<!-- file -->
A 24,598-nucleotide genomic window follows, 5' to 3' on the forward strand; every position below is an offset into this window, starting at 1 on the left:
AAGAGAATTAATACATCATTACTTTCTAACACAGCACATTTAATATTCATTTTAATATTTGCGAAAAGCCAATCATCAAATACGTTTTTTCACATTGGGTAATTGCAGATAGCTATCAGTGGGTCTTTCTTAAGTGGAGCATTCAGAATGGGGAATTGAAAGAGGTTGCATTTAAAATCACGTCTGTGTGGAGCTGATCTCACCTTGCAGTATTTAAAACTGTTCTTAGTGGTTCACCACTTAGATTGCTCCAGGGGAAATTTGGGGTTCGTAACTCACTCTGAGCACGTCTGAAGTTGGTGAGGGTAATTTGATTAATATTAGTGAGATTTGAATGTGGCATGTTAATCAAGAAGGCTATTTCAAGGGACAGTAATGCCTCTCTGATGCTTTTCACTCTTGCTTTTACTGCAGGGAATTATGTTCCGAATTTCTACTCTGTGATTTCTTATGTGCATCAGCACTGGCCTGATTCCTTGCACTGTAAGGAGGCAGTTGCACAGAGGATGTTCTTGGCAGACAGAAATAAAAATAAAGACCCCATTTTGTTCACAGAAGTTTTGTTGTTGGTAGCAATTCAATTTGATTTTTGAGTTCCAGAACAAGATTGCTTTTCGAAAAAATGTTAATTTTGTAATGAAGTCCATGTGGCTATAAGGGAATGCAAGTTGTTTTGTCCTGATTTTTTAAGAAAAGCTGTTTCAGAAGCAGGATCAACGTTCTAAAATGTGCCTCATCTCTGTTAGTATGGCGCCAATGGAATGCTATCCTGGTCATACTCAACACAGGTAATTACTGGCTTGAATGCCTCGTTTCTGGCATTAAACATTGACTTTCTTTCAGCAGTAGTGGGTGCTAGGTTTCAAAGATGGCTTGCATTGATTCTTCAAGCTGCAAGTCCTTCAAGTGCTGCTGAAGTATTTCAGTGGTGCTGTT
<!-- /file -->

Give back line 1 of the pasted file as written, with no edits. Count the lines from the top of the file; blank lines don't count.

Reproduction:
A 24,598-nucleotide genomic window follows, 5' to 3' on the forward strand; every position below is an offset into this window, starting at 1 on the left: